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A blog about human rights in their many forms.

How the Department of Defense is using big data to combat sex trafficking

The Defense Advanced Research Projects Agency (DARPA) shows its humanitarian side.
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A girl (R) is taken away by an Attorney General's office staffer after having been rescued from a house where she was held captive by a network of human traffickers and labour exploitation, in Guatemala City, on Sept. 10, 2014. The Defense Advanced Research Projects Agency (DARPA) is currently working on technology that could help stop millions of men, women and children from being abused, exploited and sold into slavery. (JOHAN ORDONEZ /AFP/Getty Images)

LONDON — It’s estimated that somewhere between 14,000 and 17,000 people are trafficked annually in the United States, and millions of people around the world are victims of the global exchange of humans for money.


Women’s safety a key issue at this year’s Trust Women conference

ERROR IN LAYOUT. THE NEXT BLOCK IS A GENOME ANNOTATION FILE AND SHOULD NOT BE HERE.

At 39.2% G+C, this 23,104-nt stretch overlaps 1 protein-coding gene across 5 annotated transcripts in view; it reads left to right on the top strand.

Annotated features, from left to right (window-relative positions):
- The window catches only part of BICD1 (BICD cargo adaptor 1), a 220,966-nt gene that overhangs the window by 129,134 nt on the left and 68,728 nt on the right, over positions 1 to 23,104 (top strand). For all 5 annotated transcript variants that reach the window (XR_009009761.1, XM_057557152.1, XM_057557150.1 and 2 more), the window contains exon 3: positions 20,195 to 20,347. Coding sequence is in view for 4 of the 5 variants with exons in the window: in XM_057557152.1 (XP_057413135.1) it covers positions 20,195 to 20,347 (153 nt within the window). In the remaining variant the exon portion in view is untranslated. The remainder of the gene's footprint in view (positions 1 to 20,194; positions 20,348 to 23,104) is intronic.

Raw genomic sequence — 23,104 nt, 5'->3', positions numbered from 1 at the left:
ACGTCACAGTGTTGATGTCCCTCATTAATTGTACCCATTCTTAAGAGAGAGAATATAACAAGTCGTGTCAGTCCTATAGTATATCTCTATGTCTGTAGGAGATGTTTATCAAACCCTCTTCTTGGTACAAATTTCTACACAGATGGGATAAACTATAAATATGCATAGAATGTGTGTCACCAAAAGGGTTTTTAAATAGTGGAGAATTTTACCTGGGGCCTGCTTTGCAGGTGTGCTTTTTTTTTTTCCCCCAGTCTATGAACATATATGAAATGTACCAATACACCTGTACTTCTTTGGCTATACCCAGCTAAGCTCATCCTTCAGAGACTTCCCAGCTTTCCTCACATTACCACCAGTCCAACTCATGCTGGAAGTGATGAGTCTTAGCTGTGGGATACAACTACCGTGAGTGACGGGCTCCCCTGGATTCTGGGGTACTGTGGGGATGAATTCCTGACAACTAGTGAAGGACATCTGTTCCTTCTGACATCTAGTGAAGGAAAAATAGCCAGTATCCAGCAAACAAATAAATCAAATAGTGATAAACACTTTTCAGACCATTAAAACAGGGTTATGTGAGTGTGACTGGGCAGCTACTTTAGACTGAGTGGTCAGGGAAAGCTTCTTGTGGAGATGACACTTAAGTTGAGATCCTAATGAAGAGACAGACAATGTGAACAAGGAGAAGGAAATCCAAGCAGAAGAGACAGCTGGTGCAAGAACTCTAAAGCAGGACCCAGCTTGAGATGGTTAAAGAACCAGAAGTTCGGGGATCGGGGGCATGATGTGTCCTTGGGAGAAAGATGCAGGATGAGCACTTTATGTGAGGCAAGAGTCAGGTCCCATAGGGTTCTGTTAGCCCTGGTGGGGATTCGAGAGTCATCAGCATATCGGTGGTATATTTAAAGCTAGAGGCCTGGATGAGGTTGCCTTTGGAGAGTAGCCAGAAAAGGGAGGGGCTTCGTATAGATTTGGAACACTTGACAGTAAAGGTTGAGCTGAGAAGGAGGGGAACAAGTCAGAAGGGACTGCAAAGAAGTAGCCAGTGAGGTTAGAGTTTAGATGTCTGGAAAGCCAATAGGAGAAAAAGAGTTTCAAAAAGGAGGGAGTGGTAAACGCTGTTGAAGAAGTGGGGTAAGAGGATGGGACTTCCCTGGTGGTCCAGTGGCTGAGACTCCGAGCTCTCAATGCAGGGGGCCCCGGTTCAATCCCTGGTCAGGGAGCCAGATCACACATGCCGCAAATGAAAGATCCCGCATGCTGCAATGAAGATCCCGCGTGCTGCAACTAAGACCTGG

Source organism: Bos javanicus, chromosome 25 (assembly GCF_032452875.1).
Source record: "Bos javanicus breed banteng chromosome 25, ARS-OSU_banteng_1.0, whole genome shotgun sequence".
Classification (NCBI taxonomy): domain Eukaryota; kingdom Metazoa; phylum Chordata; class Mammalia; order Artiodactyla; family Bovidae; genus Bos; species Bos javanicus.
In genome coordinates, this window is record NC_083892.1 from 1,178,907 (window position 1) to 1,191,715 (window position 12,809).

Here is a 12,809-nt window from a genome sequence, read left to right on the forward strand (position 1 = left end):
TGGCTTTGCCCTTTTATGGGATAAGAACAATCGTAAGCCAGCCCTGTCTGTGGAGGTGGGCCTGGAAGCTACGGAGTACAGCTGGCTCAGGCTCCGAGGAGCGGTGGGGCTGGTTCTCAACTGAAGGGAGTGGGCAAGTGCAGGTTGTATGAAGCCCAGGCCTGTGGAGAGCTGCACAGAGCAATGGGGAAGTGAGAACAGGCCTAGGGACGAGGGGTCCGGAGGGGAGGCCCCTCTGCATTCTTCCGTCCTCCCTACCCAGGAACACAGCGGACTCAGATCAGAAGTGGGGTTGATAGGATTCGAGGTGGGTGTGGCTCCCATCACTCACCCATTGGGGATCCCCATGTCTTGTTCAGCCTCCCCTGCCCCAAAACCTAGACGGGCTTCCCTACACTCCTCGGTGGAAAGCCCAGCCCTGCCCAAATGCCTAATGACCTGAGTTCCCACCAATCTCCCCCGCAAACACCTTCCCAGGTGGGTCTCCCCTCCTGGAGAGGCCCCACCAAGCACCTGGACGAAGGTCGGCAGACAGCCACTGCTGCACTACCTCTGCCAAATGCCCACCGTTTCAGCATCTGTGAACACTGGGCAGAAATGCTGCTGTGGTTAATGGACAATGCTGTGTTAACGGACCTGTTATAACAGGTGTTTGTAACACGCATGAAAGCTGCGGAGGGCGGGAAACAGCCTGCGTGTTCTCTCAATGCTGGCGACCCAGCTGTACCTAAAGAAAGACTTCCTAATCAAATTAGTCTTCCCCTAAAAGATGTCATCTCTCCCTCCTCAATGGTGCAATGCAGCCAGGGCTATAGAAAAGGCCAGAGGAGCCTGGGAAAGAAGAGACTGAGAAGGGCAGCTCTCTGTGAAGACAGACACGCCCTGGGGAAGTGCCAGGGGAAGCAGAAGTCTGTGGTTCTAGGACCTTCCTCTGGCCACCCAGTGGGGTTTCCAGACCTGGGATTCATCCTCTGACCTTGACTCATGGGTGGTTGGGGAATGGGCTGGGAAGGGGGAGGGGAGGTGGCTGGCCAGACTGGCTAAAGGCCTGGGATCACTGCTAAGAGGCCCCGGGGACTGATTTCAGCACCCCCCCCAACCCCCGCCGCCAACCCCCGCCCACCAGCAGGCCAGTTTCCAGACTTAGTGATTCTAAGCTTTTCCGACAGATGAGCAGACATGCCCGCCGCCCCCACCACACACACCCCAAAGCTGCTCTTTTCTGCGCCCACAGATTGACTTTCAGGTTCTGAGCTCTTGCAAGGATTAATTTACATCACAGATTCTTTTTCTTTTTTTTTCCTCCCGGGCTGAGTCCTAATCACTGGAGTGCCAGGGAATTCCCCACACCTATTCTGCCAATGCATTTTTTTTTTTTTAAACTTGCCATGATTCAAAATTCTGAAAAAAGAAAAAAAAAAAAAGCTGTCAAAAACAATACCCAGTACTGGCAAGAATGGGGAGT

The conversation around keeping women safe in public needs to focus on changing perspectives, panelists say.
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Indian protesters belonging to the Bangalore Bus Passengers Forum hold placards against the sexual harassment of women passengers,at a Bangalore Metropolitan Transport Corporation (BMTC) bus stand on Oct. 7, 2013. According to a survey by the forum conducted from 2012-13, two out of three women who travel in BMTC buses face regular violence from co-passengers, drivers and conductors with 1803 cases booked against them. (MANJUNATH KIRAN /AFP/Getty Images)